Format

Send to

Choose Destination
Sports Med. 2002;32(5):309-21.

Dermatologic disorders of the athlete.

Author information

1
Department of Dermatology, University of Cincinnati, Cincinnati, Ohio 45267-0523, USA. adamsbb@uc.edu

Abstract

The most common injuries afflicting the athlete affect the skin. The list of sports-related dermatoses is vast and includes infections, inflammatory conditions, traumatic entities, environmental encounters, and neoplasms. It is critical that the sports physician recognises common and uncommon skin disorders of the athlete. Knowledge of the treatment and prevention of various sports-related dermatoses results in prompt and appropriate care of the athlete. Infections probably cause the most disruption to individual and team activities. Herpes gladiatorum, tinea corporis gladiatorum, impetigo, and furunculosis are sometimes found in epidemic proportions in athletes. Vigilant surveillance and early treatment help teams avoid these epidemics. Fortunately, several recent studies suggest that pharmacotherapeutic prevention may be effective for some of these sports-related infections. Inflammatory cutaneous conditions may be banal or potentially life threatening as in the case of exercise-induced anaphylaxis. Athletes who develop exercise-induced anaphylaxis may prevent outbreaks by avoiding food before exercise and extreme temperatures while they exercise. Almost all sports enthusiasts are at risk of developing traumatic entities such as nail dystrophies, calluses and blisters. Other more unusual traumatic skin conditions, such as talon noire, jogger's nipples and mogul's palm, occur in specific sports. Several techniques and special clothing exist to help prevent traumatic skin conditions in athletes. Almost all athletes, to some degree, interact with the environment. Winter sport athletes may develop frostbite and swimmers in both fresh and saltwater may develop swimmer's itch or seabather's eruption, respectively. Swimmers with fair skin and light hair may also present with unusual green hair that results from the deposition of copper within the hair. Finally, athletes are at risk of developing both benign and malignant neoplasms. Hockey players, surfers, boxers and football players can develop athlete's nodules. Outdoor sports enthusiasts are at greater risk of developing melanoma and non-melanoma skin cancer. Athletes spend a great deal of time outdoors, typically during peak hours of ultraviolet exposure. The frequent use of sunscreens and protective clothing will decrease the athlete's sun exposure. It is critical that the sports physician recognises common and uncommon skin disorders of the athlete. Knowledge of the treatment and prevention of various sports-related dermatoses results in prompt and appropriate care of the athlete.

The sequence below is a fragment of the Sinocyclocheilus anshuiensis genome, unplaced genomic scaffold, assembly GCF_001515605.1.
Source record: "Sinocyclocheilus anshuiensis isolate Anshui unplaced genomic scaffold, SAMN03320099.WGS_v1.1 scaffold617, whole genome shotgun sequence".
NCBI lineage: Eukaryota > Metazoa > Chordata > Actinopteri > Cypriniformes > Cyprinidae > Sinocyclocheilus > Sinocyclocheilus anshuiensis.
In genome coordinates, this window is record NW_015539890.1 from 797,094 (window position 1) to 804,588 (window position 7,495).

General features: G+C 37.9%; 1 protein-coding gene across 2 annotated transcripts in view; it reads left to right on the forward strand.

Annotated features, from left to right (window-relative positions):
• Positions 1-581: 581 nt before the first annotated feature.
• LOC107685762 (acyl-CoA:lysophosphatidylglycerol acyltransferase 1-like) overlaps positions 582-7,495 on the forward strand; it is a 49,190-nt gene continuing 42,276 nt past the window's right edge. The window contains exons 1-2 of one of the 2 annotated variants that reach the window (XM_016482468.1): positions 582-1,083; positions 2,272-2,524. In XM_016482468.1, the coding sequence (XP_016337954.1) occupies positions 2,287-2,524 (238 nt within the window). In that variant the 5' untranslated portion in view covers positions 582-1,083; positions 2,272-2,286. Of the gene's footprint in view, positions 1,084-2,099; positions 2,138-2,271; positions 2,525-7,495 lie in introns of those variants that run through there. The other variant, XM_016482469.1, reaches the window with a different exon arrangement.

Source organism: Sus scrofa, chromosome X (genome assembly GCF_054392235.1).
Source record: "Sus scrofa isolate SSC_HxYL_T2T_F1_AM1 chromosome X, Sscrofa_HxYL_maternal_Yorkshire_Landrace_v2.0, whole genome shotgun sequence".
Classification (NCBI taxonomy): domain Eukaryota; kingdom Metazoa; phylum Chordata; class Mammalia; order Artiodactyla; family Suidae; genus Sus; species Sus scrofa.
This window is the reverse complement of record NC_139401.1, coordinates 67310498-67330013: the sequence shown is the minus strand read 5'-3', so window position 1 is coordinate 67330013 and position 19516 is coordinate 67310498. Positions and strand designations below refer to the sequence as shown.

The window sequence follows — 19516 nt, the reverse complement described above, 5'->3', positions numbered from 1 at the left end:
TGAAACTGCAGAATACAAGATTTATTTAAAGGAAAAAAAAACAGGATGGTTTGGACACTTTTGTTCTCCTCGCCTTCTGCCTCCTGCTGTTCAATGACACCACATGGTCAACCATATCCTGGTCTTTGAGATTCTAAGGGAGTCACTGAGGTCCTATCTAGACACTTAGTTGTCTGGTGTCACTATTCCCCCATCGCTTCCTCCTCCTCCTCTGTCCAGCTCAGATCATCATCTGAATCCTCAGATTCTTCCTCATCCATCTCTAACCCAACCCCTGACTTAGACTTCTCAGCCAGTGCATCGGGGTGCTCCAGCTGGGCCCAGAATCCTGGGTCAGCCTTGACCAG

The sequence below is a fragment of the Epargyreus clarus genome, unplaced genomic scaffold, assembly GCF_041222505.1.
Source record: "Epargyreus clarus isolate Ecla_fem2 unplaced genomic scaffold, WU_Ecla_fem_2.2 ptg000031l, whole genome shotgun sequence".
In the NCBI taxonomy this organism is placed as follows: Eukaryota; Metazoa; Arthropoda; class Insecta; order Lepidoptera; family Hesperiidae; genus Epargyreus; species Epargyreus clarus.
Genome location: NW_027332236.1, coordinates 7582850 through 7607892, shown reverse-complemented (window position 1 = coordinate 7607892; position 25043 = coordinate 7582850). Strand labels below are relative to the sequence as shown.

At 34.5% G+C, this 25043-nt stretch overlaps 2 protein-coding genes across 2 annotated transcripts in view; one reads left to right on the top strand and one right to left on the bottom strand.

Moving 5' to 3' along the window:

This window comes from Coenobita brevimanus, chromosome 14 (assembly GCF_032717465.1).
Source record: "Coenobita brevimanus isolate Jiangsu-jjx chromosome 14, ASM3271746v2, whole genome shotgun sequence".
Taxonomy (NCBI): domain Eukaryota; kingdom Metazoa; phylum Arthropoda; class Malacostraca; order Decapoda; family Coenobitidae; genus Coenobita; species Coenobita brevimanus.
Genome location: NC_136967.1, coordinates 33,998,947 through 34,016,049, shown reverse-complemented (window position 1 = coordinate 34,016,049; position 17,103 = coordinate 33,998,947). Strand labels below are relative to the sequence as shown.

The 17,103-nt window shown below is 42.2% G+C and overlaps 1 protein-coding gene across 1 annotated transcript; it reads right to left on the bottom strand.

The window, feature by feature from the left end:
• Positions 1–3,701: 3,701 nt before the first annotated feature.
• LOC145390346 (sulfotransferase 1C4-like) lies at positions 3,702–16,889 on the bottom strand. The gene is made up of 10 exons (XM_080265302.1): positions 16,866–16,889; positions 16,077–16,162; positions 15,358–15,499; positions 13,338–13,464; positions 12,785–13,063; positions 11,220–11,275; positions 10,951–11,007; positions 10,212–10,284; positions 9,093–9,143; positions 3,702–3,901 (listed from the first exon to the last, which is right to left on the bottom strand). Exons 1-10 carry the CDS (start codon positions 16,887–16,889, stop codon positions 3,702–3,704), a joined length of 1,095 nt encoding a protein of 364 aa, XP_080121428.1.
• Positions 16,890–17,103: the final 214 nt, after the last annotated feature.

[Indexed for MEDLINE]

Supplemental Content

Full text links

Icon for Springer
Loading ...
Support Center